Using various photographs, I have made this pencil sketch on which to base a painting. I just haven’t worked out colours yet, although something sunlit I suspect. No doubt my favourite warm shadows using Sennelier Transparent Brown mixed with Violet will be present.

I have the task now of moving the sketch in very basic terms onto watercolour paper and then finishing a drawing ready for painting. So, as always we shall see.

Notre Dame de Paris finished

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The finished painting which has had enough description already probably. An improvement on the first one so I am glad that I did it.

The little girl in the picture, modeled by my granddaughter, Lola,  although she didn’t know it, is struggling to put her hood up, so that she can continue chasing the poor pigeons. She loved to watch them take off as a flock, and then shortly afterwards settle back in more or less the same place again

The rest of my gallant family had gone into the cathedral, as the other grandchildren wanted to climb the tower. Lola didn’t want to, and frankly nor did I, so we stayed below on terra firma. My wife, who hates flying but doesn’t mind tall buildings, went with the others. I don’t mind flying but don’t like going up tall buildings. Curious really.

I prefer looking at cathedrals, studying the architecture, and trying to imagine the history surrounding the building. My first thought was of the wonderful story written by Victor Hugo, “The Hunchback of Notre Dame”, and visually for me, going to see that wonderful film in 1956 of the same name, starring Anthony Quinn and Gina Lollobrigida. Quinn played Quasimodo the hunchbacked bellringer, and as a schoolboy then, I was very impressed as Quasimodo sat astride each bell in turn, urging them on like horses. An exciting story, which has been remade subsequently.

On 18 March 1314, Jacques de Molay, with others was burned at the stake in front of this cathedral. He was the last Grand Master of the Order of Knights Templars, an organisation of warrior monks, formed originally to protect pilgrims visiting the shrine of the Holy Sepulchre in Jerusalem.

Pilgrims no doubt rewarded them, as they became rich, as religious orders so often do. They were astute money managers and became in effect, international bankers, lending enormous sums to crowned heads of Europe.

They became super rich and powerful, and thus attracted enemies, including the then Pope Clement V. It was alleged that the Templars had started to identify with their Moslem counterparts, and accusations of heresy were made. Without doubt Templars learned much from their eastern contacts, especially in the field of architecture. What they learned was kept a secret, always suspect, and laid the foundations to the Masonic Order.

Philip IV of France, taking his cue from the Pope started to arrest Templars. Also please note that he owed fortunes to the Templars who were pressing for payment. Templars were tortured horribly to obtain confessions of heresy. De Molay himself confessed to stop the pain and retracted afterwards. He was ordered to be burned at the stake, and it was so arranged that he was consumed very slowly by the fire. Most died within minutes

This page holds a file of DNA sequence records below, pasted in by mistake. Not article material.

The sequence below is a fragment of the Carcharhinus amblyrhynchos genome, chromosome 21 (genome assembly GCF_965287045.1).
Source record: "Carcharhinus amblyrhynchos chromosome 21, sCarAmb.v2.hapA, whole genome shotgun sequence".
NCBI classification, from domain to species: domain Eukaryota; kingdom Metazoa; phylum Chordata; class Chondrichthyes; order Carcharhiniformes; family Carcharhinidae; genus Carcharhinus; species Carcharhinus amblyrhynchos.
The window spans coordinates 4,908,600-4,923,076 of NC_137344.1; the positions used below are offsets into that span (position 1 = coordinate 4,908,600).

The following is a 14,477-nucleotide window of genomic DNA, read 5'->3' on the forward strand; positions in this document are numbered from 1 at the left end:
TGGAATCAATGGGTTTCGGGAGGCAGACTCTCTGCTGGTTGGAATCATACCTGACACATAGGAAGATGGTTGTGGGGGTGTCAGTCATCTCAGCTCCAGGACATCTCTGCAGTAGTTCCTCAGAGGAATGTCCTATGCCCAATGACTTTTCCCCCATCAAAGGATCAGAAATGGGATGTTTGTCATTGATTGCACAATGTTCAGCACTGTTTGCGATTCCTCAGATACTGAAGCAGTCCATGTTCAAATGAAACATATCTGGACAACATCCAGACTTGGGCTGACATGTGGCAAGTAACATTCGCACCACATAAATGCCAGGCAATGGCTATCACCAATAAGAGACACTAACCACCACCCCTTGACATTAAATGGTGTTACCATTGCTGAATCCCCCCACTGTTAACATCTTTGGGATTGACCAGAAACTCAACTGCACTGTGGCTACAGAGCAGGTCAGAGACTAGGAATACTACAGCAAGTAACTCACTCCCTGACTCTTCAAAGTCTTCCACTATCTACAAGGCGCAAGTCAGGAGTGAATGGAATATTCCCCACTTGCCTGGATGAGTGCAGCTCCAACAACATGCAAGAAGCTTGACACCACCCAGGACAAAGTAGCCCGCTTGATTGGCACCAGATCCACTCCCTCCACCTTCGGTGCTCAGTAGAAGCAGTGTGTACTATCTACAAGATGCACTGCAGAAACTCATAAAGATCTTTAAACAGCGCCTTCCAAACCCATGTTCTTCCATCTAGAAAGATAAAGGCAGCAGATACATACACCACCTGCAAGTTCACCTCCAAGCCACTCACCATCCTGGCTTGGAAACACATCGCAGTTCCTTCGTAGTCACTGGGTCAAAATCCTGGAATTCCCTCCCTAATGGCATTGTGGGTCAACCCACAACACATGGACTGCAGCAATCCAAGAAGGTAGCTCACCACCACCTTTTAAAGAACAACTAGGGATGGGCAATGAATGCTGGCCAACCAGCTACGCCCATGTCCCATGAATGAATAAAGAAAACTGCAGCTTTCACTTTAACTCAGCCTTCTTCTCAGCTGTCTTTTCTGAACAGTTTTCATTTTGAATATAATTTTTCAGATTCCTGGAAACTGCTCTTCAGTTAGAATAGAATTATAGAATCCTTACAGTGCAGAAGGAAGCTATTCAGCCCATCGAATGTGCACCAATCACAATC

De Molay at the stake, cursed those who had colluded in his murder, that they should die within the year, and their descendants meet a violent end likewise. Clement V died the following month, and Philip IV had a stroke whilst hunting shortly afterwards. Philip’s descendants did meet premature deaths, so much so that the Capetian line died out

I snap out of my reverie, Lola is still chasing pigeons, and everything seems normal again

 

Notre Dame de Paris :Halfway

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After another false start which I won’t go into, I decided to paint this subject in a vignette style, which I quite enjoy for a change. When there is a lot of peripheral detail which you just don’t need, this is a good way of getting rid of it and just focusing on the main subject.

I also happen to think they look attractive when they are finished, and certainly they seem popular with everyone

Talking of detail, I had to simplify the facade of the cathedral quite a lot, as even with a small detail brush, there is a limit to what you can include, bearing in mind the perspective.

I have chosen to depict the scene in soft winter sunlight, which is possibly my personal favourite. This is the sort of day that gently warms the stonework, and when the sun leaves long shadows on the ground and along the sides of buildings.

For the base colour of the stonework and of the square in front of the cathedral, I have used my typical mix of raw sienna and Naples yellow. For the shadows on the buildings I used violet ultramarine, and as they became deeper like some of the recesses on the cathedral, I toned the violet down with some Transparent Brown. For really dark corners I went over this again with pure violet straight from the tube.